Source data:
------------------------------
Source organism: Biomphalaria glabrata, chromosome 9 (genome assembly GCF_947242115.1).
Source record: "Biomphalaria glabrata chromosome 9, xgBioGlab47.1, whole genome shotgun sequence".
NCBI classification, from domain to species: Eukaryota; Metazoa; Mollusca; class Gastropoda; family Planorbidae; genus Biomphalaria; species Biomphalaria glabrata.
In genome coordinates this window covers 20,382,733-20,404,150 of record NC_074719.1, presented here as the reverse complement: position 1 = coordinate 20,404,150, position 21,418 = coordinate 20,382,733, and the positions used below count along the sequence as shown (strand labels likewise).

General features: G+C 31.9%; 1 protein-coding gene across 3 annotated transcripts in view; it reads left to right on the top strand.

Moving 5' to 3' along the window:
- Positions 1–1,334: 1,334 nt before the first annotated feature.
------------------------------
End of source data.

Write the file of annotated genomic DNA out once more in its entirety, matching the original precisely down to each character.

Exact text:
Source organism: Biomphalaria glabrata, chromosome 9 (genome assembly GCF_947242115.1).
Source record: "Biomphalaria glabrata chromosome 9, xgBioGlab47.1, whole genome shotgun sequence".
NCBI classification, from domain to species: Eukaryota; Metazoa; Mollusca; class Gastropoda; family Planorbidae; genus Biomphalaria; species Biomphalaria glabrata.
In genome coordinates this window covers 20,382,733-20,404,150 of record NC_074719.1, presented here as the reverse complement: position 1 = coordinate 20,404,150, position 21,418 = coordinate 20,382,733, and the positions used below count along the sequence as shown (strand labels likewise).

General features: G+C 31.9%; 1 protein-coding gene across 3 annotated transcripts in view; it reads left to right on the top strand.

Moving 5' to 3' along the window:
- Positions 1–1,334: 1,334 nt before the first annotated feature.